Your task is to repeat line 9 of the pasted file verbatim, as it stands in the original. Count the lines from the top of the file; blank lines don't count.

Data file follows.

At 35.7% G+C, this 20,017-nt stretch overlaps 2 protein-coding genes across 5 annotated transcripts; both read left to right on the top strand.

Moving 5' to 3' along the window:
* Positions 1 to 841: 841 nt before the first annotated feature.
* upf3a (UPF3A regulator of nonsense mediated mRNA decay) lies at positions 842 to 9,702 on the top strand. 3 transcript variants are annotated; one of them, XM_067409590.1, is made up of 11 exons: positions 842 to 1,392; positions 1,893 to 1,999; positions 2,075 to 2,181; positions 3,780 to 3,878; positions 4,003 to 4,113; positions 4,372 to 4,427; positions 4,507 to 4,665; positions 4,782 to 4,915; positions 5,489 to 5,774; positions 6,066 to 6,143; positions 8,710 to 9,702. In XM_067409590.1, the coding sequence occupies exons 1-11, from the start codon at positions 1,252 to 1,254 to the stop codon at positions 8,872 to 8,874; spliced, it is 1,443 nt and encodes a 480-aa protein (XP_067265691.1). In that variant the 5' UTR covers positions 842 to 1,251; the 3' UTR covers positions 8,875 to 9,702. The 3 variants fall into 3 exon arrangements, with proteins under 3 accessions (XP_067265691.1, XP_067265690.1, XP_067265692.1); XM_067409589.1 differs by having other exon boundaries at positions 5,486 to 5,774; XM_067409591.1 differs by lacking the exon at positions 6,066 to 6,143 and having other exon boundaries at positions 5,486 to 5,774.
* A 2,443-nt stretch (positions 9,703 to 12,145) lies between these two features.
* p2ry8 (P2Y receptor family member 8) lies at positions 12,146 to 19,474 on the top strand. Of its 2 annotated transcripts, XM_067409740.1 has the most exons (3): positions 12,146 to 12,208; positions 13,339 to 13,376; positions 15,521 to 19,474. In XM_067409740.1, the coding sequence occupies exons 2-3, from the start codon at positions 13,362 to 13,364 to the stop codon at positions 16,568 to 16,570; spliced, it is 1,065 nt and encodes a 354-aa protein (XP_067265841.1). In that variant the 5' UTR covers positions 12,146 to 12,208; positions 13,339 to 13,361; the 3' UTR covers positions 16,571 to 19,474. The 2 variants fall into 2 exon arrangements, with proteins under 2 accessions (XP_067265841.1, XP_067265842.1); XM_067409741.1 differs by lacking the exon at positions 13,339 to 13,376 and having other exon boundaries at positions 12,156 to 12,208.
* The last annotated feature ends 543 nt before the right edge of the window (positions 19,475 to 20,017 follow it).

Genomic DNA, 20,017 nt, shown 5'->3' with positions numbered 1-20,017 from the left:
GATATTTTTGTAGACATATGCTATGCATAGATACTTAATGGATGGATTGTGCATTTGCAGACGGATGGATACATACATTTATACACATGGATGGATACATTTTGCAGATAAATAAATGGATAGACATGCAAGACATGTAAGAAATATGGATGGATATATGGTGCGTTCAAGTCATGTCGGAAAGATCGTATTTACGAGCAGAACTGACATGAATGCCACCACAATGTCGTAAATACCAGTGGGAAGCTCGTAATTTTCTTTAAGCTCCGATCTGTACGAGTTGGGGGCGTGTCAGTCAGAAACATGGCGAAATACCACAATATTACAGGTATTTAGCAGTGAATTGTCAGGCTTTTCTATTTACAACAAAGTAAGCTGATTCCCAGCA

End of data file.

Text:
GATATTTTTGTAGACATATGCTATGCATAGATACTTAATGGATGGATTGTGCATTTGCAGACGGATGGATACATACATTTATACACATGGATGGATACATTTTGCAGATAAATAAATGGATAGACATGCAAGACATGTAAGAAATATGGATGGATATATGGTGCGTTCAAGTCATGTCGGAAAGATCGTATTTACGAGCAGAACTGACATGAATGCCACCACAATGTCGTAAATACCAGTGGGAAGCTCGTAATTTTCTTTAAGCTCCGATCTGTACGAGTTGGGGGCGTGTCAGTCAGAAACATGGCGAAATACCACAATATTACAGGTATTTAGCAGTGAATTGTCAGGCTTTTCTATTTACAACAAAGTAAGCTGATTCCCAGCA